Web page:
Wednesday, March 9, 2011

You Are Not Your Illness

I've been thinking quite a lot lately about illness and disease. Either friends and family that I know have been sick, or old friends on Facebook have been sick. We hear someone say "I have cancer," or "I've been battling the flu for a week," or "I have diabetes." A question that I have is: "Do we identify people by their illnesses?" I think that sometimes this can be the case, and I think it's more than unfortunate. For example, we can be talking to a friend about Bill and ask "How is Bill?" The response is "Oh, Bill has cancer." To some people this may seem like the obvious answer if Bill indeed does have cancer, but what about who Bill is as a person? Bill could be the kindest, gentlest, most giving individual we know, yet the first thing out of our mouths is "Bill has cancer."

And so we come to identify people by their sicknesses or diagnoses. And by doing so I believe that we give more energy to their diseases by constantly talking about them. Wouldn't it be better if instead of talking incesssantly about Bill's cancer, we committed to praying for him or having coffee with him, and then left it at that and saw Bill for who he really is?

You are not your illness.

I am not my illness. Now, I should say that knowing what you're dealing with is a helpful thing, 'cause then you know what you are dealing with and can plan an approach towards healing. But your diagnoses should not become your identity.

For example, I have no less than 3 diagnoses, and they're wordy. According to the doctors I have dysthymic (or chronic) depression with episodes of major depression. I also have mixed anxiety disorder including general anxiety disorder and obsessive compulsive disorder. And the latest, bi-polar disorder.

That's a mouthful, and can seem quite daunting when you see it on paper or think about it. But the question is: "Am I a depressed and anxious person at my core? Am I defined now by my illness?"

I think so many people, including myself get weighed down, bogged down by negativity and bad news. Hell, it's almost like we are addicted to it. Do you ever watch the 6 o'clock news? The first three stories are almost always about 1) a destructive fire, 2) a fatal car accident, and 3) the high price of gas or something else that pisses the population off. We're addicted to the negative. Those stories would not headline the news if enough people wrote in to the TV station and demanded that they lead off with positive news.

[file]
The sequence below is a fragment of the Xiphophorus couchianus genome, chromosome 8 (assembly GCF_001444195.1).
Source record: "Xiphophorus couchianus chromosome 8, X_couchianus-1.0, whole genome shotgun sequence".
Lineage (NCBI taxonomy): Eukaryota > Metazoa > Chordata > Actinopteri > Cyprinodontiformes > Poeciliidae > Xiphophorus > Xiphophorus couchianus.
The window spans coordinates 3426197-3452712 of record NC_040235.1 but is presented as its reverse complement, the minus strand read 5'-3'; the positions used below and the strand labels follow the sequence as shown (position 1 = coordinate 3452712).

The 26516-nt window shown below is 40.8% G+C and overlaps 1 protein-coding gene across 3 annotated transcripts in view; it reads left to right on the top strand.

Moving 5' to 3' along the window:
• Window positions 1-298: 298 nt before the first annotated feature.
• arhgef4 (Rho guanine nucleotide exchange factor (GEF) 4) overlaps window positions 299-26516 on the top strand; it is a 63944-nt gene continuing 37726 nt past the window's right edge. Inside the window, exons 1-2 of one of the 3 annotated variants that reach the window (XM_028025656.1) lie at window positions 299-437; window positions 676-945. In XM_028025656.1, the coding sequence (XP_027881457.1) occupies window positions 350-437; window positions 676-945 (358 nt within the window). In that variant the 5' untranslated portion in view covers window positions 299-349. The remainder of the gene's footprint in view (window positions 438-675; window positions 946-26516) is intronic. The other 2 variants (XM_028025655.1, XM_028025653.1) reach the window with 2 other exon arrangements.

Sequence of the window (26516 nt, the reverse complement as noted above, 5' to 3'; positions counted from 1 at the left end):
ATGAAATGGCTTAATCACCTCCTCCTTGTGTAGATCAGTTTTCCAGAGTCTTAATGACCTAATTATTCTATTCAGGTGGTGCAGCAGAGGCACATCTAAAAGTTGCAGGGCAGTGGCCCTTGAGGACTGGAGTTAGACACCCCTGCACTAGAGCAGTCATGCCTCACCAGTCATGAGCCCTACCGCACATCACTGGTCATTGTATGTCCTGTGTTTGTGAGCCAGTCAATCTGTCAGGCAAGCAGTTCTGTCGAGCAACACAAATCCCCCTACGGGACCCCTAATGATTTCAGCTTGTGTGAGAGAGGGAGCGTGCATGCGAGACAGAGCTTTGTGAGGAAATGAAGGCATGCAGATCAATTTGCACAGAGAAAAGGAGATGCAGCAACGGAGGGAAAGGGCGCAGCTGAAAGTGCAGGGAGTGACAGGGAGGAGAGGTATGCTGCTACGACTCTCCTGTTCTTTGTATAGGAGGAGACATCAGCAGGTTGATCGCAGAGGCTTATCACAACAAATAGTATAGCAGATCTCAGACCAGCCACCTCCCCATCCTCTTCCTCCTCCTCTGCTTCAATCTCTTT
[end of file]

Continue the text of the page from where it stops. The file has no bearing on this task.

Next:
I believe that we need to change our minds to naturally think positively instead of negatively or worst-case scenario. And one of the ways we can do that is by seeing beyond what a person is struggling with and seeing them for who they truly are.

Believe me, there have been times when I've had a little pity party and thought "Why the hell did i have to become depressed and anxious all the time?" But these days I am doing a better job of realizing that they do not define me. Underneath my three diagnoses lies the heart of who I am. I am loving and loveable, I am kind, I am a good friend, I have a huge sense of humour, I am bold, I am a leader. Recently a friend of mine sent me a lovely message and said that I was "glowing." As far as I know I'm not with child, so it must be because the true me is coming out as I tap into it.

Now, does this mean that we should completely ignore our illnesses? No, that's not what I'm saying. Doctors and medication are there for a reason, and I use both. But at the lowest point, when you're feeling so bogged down and even may not want to go on, I encourage you to dig deeper to that true identity which you really are as a loved and loveable and gifted person. Surround yourself with people who see those things in you. If you are spiritually-minded, connect with that Spirit within you.

You are so much more than your illness.